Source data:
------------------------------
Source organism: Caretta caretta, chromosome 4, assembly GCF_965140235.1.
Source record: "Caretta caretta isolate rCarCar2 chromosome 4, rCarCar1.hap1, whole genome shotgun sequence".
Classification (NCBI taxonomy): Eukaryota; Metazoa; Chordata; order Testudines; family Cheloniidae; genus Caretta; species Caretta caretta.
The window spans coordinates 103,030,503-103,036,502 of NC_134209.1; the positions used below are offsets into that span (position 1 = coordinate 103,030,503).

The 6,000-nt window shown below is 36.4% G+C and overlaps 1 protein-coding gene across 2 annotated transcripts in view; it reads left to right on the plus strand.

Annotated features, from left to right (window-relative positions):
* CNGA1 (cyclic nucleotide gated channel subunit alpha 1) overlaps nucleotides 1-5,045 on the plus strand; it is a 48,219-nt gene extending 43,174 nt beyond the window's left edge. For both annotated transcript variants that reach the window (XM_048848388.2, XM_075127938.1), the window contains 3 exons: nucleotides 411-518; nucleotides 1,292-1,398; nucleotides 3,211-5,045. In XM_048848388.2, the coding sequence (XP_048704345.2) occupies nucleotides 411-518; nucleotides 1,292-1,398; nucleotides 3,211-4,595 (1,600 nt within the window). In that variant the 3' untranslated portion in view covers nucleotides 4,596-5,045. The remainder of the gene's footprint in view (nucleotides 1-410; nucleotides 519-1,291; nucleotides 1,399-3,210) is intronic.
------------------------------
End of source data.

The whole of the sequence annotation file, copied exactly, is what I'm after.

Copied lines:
Source organism: Caretta caretta, chromosome 4, assembly GCF_965140235.1.
Source record: "Caretta caretta isolate rCarCar2 chromosome 4, rCarCar1.hap1, whole genome shotgun sequence".
Classification (NCBI taxonomy): Eukaryota; Metazoa; Chordata; order Testudines; family Cheloniidae; genus Caretta; species Caretta caretta.
The window spans coordinates 103,030,503-103,036,502 of NC_134209.1; the positions used below are offsets into that span (position 1 = coordinate 103,030,503).

The 6,000-nt window shown below is 36.4% G+C and overlaps 1 protein-coding gene across 2 annotated transcripts in view; it reads left to right on the plus strand.

Annotated features, from left to right (window-relative positions):
* CNGA1 (cyclic nucleotide gated channel subunit alpha 1) overlaps nucleotides 1-5,045 on the plus strand; it is a 48,219-nt gene extending 43,174 nt beyond the window's left edge. For both annotated transcript variants that reach the window (XM_048848388.2, XM_075127938.1), the window contains 3 exons: nucleotides 411-518; nucleotides 1,292-1,398; nucleotides 3,211-5,045. In XM_048848388.2, the coding sequence (XP_048704345.2) occupies nucleotides 411-518; nucleotides 1,292-1,398; nucleotides 3,211-4,595 (1,600 nt within the window). In that variant the 3' untranslated portion in view covers nucleotides 4,596-5,045. The remainder of the gene's footprint in view (nucleotides 1-410; nucleotides 519-1,291; nucleotides 1,399-3,210) is intronic.